In between the constant clash of grace, Adam disappears quietly, without even a whisper. Soul finally burning out. Michael doesn't even notice until much later.
(Adam is late by only a few moments to greet Michael when he visits the boy's Heaven, but those moments are enough to make worry flood through Michael, wondering if the boy has already forgotten his existence so soon.)
It's guilt that finally makes Michael take a walk inside subconscious to look at the memories the boy left behind of who he was. Even now after everything Michael still loves his Father, and his Father had commanded him to love humans. And even if that wasn't the case, Adam did die for his cause. The boy at least deserves that much.
Adam's memories are many. Despite his short human life, he lived a full one. Some which he couldn't have consciously remembered, but there locked deep into his unconscious. His first steps, the lullaby Kate Milligan would sing to him, his first time riding a bike, his first fake ID so that he could get a part time job of all things, sitting on the couch with his mother watching movies. They are all trivial things utterly human, but Michael has an infinity in the cage to endure. Compared to ripping grace out of Lucifer, this is pleasant.
It helps that Adam was a fascinating human.
Adam is fourteen, tall, gangly, awkward in his adolescence, and completely enamoured by his best friend Kristen McGee. He gets her flowers everyday, walks with her to school, walks her home from school, sometimes even cooks for her. It is incredibly adorable in it's own way.
Adam is ten, it was Mother's Day, and Adam is pacing around in the room at 3 am in the morning, determined and waiting for his mother to get home. And Kate Milligan is greeted, taken by the hand, sat on the couch, while Adam reheats the cold food he cooked earlier at 5am, the helps up up to bed, and curls in next to her, whispering “Happy Mother's Day” into her hair.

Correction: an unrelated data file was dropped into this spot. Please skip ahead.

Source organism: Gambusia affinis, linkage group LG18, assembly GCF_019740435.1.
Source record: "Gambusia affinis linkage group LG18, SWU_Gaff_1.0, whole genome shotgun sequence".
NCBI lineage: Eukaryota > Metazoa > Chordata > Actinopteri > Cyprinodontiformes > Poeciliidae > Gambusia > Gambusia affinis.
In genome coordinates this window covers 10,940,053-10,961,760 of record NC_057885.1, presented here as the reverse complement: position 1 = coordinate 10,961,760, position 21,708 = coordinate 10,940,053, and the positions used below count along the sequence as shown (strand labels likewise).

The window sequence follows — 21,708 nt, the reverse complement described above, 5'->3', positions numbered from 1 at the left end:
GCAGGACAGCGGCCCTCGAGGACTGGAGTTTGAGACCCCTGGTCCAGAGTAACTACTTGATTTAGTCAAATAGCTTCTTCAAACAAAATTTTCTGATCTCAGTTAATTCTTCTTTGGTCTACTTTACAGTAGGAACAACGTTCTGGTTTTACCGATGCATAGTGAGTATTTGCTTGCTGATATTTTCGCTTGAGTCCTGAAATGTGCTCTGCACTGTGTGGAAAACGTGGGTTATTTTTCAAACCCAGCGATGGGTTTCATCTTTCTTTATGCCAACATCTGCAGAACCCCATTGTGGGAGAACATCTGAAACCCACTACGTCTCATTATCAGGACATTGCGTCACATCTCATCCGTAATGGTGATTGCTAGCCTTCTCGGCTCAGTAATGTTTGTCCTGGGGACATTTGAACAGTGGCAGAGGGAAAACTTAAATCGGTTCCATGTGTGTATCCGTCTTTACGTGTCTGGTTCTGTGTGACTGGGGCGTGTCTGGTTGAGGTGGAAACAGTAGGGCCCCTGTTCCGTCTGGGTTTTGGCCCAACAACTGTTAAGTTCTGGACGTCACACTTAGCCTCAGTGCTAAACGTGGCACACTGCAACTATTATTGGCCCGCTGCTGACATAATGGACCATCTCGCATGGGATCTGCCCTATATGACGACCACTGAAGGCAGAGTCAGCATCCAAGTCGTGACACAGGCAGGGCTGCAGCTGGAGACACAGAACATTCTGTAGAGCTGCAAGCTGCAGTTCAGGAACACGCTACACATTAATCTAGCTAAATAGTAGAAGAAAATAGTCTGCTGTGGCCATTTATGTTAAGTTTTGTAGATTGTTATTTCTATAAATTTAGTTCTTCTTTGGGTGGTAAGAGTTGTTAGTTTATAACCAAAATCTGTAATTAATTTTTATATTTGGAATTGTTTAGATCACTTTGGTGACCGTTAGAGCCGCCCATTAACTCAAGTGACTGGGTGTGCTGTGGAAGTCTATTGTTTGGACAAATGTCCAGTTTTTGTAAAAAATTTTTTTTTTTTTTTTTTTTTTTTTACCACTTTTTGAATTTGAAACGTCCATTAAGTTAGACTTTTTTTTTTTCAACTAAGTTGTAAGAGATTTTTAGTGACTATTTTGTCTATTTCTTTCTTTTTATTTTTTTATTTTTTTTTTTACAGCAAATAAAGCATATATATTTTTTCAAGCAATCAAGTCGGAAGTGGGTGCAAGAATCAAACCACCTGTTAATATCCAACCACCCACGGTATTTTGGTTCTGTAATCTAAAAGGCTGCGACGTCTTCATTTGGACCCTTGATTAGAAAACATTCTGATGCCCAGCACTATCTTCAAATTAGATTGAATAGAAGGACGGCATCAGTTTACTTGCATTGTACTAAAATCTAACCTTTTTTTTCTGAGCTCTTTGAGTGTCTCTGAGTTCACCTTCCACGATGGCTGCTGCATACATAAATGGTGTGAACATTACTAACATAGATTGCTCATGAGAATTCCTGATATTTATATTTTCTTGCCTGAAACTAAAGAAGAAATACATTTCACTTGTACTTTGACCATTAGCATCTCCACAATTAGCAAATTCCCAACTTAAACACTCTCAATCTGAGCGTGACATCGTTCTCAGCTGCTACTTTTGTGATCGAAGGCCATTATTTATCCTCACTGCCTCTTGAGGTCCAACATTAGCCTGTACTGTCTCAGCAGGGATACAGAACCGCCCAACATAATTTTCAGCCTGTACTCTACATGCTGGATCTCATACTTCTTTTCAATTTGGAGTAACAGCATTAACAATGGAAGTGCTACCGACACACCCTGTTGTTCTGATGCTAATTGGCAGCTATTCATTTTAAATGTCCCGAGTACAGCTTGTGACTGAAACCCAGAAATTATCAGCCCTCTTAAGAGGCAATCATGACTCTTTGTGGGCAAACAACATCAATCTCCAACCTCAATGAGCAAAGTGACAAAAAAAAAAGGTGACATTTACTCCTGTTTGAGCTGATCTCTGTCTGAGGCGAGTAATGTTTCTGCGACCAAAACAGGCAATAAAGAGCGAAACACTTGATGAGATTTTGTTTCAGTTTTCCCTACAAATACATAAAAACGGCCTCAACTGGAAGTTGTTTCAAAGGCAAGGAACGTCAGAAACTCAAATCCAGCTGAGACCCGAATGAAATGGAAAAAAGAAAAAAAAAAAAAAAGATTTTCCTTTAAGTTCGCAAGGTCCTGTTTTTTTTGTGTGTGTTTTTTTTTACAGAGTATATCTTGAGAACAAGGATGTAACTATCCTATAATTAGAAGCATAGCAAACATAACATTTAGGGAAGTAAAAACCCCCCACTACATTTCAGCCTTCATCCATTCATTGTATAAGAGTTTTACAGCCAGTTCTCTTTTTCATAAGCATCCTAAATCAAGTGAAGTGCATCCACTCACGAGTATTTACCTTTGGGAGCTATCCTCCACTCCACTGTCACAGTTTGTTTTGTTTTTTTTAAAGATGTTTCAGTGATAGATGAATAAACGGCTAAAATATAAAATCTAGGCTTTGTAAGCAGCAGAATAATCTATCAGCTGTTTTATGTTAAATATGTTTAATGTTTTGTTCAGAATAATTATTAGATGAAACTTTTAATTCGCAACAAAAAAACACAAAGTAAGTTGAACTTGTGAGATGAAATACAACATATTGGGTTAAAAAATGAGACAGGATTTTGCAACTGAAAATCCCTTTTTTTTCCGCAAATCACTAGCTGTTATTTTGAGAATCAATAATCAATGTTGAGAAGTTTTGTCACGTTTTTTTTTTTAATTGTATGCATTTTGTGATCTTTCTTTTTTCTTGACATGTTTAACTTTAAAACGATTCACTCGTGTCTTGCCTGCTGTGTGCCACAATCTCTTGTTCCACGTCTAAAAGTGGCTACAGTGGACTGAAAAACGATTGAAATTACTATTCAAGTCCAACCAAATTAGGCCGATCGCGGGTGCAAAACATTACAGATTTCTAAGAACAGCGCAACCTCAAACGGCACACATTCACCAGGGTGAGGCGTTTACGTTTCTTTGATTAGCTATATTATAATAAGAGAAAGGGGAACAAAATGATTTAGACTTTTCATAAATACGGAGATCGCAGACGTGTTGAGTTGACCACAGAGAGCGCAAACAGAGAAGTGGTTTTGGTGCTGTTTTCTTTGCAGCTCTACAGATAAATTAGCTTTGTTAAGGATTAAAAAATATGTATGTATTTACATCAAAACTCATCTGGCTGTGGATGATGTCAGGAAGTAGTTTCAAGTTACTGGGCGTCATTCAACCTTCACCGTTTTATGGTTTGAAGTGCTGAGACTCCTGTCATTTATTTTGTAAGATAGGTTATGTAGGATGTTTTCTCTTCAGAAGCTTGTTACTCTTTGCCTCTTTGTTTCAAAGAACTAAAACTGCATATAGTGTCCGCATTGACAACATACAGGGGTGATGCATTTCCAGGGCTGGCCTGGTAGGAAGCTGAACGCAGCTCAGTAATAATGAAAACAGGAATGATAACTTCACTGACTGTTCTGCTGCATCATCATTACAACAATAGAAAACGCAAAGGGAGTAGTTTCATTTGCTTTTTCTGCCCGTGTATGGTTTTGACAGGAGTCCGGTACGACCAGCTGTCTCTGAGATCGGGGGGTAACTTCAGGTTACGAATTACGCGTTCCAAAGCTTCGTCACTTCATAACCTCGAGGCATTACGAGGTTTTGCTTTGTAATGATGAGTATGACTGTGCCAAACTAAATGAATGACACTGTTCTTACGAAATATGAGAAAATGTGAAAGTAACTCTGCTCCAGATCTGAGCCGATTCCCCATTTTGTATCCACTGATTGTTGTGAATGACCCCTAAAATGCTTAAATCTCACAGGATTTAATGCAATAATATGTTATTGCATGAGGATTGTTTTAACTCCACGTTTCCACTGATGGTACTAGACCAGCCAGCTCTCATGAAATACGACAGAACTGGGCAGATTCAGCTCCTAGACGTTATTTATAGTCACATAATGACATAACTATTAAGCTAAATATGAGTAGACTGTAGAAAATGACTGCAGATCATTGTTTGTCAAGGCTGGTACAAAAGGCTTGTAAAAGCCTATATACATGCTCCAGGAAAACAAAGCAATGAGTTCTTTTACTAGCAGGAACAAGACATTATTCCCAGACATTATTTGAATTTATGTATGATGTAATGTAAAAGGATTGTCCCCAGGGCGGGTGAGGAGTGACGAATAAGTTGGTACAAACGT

Adam is twelve and sitting grumpily in front of the TV, eating a cold dinner. Next to him his mother had her face buried in her hands whispering “I'm sorry” over and over. John Winchester has just left an hour back.
(And then Adam is reading to him, voice low and calm, as he stretches out languidly on the grass. One hand turning pages of his book, the other buried in the feathers of Michael's wings.)
Lucifer's ice cold grace spiking into him brings him out of Adam's memories. Michael doesn't know how long he'd even been inside Adam's mind. But it seems like it's been long enough, because Lucifer has healed himself.
And back in Adam's mind there's Adam at seventeen spending hours talking to his mom, reassuring her, that yes he's fine, yes he's sleeping on time, yes he's eating properly, no he doesn't have a girlfriend yet, Jesus it's too soon, and no it's not because one of his professors are hot and he's pining over them, where the hell did that even come from Mom?
There's Adam at eleven, sewing the tears in his jeans.
There's Adam at fourteen, passing Kristen notes in class.
There's Adam at sixteen kissing Kristen like she's his world.
(And Adam is in the garden next to him, dozing on Michael's wing in his heaven's lazy afternoon sunlight.)
And somewhere along the line, Michael is enchanted.
And then Adam is eleven, and Kristen's father is teaching him to play the guitar.
He is four and clinging to his mother's pant legs not letting her go to the hospital, because one of the older boys told him zombies live there. And zombies eat humans. And Adam doesn't want his mother to get eaten.